Allergy season is here, and many people will face symptoms like sneezing and itchy eyes. Meanwhile, car pollution is a year-round stressor, and contributes to asthma and bronchitis. How can one escape what's in the air? Well, maybe we can't fully escape, but we can discover the toxicity levels of the air in different places, and make decisions based on such information.
In recent years, wearable devices have been created to test air quality. Bloomberg notes these sensors are able to detect and measure in real time particulate matter in the air, such as nitrogen dioxide (NO2) and volatile organic compounds (VOCs), along with air pressure, UV and carbon-dioxide equivalent CO2eq, a unit for measuring the global-warming potential of different greenhouse gases. These “wearables”, such as Airbeam2, Atmotube Plus, and Pico, can be strapped onto bags or clothing, and they connect to smartphones where air data is tracked. Prices for these range from $99 to $249.
Innovations like these reflect a growing concern about pollution. According to the UBS Chief Investment Office (CIO), global population and urbanization are increasing demand for energy which is still largely generated from fossil fuel. Clean air and carbon reduction is one of CIO's long-term investment (LTI) themes, and focuses on investment opportunities in clean-air technologies or energy efficiency.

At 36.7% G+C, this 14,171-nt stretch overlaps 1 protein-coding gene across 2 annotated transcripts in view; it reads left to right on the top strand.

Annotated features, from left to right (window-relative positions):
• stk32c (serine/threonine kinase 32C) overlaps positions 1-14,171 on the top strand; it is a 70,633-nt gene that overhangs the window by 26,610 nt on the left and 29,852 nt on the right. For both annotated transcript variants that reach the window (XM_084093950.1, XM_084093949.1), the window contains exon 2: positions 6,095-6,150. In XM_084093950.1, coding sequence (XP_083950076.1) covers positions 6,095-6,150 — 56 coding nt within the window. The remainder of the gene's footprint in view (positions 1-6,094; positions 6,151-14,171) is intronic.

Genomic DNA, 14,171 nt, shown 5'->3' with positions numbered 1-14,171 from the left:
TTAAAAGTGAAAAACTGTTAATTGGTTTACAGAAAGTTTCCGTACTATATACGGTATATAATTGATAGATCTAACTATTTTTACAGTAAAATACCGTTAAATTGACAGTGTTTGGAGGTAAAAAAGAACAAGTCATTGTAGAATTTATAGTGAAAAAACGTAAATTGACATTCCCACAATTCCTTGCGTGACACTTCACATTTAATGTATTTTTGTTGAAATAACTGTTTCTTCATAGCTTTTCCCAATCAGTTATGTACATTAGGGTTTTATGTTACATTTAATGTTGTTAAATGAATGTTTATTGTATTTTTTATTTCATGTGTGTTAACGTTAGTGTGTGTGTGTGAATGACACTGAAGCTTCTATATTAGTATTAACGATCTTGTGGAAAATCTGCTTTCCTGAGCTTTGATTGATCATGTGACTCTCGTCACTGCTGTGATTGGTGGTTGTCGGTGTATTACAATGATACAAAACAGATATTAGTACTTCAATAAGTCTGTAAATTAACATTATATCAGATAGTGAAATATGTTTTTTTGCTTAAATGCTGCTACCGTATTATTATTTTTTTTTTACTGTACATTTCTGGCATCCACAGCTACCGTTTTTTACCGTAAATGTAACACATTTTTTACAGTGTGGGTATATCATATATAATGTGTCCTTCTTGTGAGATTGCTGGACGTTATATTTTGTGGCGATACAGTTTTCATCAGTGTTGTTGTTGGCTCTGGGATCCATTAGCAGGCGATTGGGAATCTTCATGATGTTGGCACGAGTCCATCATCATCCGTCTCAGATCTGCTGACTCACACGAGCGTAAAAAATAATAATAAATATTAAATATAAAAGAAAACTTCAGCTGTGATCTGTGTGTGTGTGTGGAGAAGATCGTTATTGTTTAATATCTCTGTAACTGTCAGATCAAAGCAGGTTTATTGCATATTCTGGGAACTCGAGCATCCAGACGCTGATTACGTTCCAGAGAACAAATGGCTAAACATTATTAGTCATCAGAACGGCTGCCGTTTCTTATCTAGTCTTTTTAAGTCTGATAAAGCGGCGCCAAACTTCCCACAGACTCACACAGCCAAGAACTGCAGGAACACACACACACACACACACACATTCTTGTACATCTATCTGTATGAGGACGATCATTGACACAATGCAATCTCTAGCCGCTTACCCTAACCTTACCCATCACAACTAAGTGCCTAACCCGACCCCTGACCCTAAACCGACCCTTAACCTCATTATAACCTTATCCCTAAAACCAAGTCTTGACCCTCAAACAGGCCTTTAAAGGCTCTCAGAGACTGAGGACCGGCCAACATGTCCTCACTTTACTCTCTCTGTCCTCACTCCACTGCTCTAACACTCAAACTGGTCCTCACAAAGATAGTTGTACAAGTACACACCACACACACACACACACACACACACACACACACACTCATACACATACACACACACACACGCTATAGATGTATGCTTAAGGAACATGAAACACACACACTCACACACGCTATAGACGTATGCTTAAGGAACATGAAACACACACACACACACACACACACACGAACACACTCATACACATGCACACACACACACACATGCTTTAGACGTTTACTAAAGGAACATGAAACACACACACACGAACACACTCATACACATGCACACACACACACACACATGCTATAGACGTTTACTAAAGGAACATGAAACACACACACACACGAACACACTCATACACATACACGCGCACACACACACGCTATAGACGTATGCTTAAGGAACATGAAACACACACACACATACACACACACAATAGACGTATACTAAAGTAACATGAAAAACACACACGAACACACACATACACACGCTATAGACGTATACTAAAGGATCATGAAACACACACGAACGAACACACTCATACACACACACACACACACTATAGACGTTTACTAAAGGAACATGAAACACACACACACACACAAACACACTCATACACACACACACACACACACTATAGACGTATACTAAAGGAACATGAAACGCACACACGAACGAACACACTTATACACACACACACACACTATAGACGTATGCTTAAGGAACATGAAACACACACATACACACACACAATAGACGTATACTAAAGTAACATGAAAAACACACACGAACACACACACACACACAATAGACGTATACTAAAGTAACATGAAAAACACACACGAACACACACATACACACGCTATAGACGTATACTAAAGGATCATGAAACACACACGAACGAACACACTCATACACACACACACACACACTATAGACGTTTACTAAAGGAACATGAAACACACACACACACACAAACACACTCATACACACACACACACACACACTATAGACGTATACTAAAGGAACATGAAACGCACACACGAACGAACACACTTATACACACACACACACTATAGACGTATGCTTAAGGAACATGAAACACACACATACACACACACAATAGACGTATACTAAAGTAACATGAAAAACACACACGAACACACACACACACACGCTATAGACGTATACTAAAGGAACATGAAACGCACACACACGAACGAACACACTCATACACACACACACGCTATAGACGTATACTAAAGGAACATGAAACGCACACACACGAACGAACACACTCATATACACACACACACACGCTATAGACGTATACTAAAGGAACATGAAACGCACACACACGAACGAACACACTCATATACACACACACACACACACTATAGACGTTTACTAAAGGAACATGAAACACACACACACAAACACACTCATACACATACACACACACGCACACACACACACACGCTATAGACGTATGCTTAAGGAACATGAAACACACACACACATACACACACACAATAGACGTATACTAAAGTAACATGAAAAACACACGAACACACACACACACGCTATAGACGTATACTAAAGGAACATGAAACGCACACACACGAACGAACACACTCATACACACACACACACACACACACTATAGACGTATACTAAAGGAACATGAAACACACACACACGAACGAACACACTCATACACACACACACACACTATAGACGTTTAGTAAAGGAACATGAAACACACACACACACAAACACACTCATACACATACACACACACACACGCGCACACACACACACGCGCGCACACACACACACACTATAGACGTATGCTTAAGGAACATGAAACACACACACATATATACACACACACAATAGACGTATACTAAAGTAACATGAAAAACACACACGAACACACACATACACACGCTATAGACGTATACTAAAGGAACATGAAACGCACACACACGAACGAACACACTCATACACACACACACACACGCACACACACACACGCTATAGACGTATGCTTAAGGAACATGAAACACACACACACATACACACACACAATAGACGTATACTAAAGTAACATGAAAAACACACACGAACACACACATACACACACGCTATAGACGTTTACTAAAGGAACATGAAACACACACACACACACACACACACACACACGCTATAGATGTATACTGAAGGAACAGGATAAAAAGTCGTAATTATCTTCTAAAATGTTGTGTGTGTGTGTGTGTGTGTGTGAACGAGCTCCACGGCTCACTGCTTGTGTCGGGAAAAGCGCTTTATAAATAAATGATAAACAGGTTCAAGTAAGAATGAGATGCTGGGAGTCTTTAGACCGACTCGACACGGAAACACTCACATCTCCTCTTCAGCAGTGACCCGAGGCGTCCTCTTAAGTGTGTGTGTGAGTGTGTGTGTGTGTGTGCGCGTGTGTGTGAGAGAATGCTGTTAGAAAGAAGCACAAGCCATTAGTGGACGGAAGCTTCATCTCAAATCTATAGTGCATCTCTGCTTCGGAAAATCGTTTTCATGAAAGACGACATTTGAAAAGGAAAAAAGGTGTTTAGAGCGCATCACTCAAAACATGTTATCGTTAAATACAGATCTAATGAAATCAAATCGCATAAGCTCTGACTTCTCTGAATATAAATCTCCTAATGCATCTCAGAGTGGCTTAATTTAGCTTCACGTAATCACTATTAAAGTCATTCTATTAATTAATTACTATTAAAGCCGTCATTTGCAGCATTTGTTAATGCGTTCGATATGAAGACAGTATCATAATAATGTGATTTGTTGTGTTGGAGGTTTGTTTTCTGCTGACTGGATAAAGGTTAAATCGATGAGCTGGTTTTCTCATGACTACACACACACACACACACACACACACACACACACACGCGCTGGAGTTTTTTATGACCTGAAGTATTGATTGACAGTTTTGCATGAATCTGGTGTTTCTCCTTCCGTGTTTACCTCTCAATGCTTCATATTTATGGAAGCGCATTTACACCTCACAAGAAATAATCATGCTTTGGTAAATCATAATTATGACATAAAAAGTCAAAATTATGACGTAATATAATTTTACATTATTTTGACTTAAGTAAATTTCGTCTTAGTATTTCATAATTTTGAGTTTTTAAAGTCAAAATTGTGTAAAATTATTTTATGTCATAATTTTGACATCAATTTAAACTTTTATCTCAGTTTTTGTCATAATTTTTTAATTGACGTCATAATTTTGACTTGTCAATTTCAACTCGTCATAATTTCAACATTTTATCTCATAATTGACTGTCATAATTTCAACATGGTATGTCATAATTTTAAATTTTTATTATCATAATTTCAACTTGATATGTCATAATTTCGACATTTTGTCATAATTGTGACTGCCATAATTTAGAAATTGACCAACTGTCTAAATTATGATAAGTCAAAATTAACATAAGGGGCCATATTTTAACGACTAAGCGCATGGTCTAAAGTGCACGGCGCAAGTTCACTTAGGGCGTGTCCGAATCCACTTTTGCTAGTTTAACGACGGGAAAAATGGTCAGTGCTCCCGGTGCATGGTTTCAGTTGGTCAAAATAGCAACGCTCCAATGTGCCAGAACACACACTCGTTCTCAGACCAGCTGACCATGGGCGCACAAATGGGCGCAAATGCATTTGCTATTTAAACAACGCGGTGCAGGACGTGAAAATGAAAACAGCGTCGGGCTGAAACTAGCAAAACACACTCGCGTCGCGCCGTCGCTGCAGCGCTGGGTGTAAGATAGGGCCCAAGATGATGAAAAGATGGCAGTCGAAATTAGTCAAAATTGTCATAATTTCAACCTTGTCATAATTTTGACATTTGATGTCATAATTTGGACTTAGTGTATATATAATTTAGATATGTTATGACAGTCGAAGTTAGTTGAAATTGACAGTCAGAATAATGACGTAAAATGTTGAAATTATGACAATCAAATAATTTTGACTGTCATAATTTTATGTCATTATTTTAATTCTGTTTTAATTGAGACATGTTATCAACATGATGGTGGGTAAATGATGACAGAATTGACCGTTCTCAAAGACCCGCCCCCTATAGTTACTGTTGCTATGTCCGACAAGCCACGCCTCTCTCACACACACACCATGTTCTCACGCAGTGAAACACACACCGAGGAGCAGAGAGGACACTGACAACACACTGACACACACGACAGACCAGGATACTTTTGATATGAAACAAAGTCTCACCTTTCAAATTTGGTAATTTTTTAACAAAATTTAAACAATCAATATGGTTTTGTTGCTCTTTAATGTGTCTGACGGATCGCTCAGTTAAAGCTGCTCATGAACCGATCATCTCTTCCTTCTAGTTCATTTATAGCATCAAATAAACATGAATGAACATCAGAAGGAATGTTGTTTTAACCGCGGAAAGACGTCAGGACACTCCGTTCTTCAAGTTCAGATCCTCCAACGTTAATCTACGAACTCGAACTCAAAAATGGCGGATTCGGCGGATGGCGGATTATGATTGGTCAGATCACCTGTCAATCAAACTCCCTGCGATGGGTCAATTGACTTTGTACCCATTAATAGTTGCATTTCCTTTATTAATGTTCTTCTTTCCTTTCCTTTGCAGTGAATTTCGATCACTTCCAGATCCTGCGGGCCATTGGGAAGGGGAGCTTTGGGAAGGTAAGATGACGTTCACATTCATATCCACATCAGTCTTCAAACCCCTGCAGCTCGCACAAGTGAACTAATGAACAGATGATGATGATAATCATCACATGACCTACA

CIO projects cumulative investments above $35 trillion between 2015 and 2030 in areas like clean-air technologies or energy efficiency. Technological progress and falling costs of clean-air and carbon-reducing technologies are two near-term drivers of this theme. Long-term investors could consider renewable energy, energy efficiency and storage, clean fuels, emission control technology, and carbon capture/storage, according to CIO.
Meanwhile, wearables are connected to HealthTech, a CIO LTI theme which identifies technologies and markets linked by the aim of making healthcare more efficient. The ability to store, retrieve and analyze health data electronically is at the core of the HealthTech theme. “Wearables” allow people to regularly or constantly track health and other lifestyle data. Currently, they are mostly used for general fitness tracking, but greater incorporation of medical grade sensors could help support various remote monitoring and treatment services, according to CIO analysts Lachlan Towart and Sundeep Gantori.
Wearables are just one component of the HealthTech theme, which also includes population health software, telemedicine, and AI-assisted diagnostic imaging. CIO estimates current markets linked to HealthTech to be worth over USD 100bn. The potential addressable market for newer technology applications is large but uncertain. CIO recommends a diversified portfolio approach to investing in HealthTech. Long-term investors could consider direct investments through private equity to capture an illiquidity premium.
Main contributor: Louise Bylicki